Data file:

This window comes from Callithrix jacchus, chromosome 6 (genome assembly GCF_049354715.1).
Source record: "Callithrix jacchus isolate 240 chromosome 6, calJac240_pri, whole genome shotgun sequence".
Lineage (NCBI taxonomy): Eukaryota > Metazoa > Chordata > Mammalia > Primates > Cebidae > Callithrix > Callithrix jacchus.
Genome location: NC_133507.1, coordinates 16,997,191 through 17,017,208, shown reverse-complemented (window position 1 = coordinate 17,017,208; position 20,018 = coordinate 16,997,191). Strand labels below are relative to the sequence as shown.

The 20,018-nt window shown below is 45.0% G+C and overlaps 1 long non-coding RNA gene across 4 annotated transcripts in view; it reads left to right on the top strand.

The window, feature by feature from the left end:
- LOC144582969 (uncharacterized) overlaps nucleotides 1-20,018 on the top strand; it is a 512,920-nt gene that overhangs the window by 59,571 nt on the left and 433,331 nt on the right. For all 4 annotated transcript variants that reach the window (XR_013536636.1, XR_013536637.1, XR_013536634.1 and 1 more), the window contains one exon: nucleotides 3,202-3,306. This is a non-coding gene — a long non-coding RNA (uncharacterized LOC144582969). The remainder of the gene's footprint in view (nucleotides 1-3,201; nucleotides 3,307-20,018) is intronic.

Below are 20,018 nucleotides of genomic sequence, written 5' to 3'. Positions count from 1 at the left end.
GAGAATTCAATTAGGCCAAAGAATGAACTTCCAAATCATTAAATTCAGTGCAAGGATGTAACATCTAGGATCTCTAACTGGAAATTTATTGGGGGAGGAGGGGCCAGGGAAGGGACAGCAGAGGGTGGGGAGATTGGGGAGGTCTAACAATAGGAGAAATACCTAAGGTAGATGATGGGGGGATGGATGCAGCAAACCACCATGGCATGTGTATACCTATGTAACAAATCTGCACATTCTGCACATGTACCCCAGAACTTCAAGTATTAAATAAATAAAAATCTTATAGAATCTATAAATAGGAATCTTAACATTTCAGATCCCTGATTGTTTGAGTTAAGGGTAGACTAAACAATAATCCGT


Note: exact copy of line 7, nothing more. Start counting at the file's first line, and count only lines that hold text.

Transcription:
- LOC144582969 (uncharacterized) overlaps nucleotides 1-20,018 on the top strand; it is a 512,920-nt gene that overhangs the window by 59,571 nt on the left and 433,331 nt on the right. For all 4 annotated transcript variants that reach the window (XR_013536636.1, XR_013536637.1, XR_013536634.1 and 1 more), the window contains one exon: nucleotides 3,202-3,306. This is a non-coding gene — a long non-coding RNA (uncharacterized LOC144582969). The remainder of the gene's footprint in view (nucleotides 1-3,201; nucleotides 3,307-20,018) is intronic.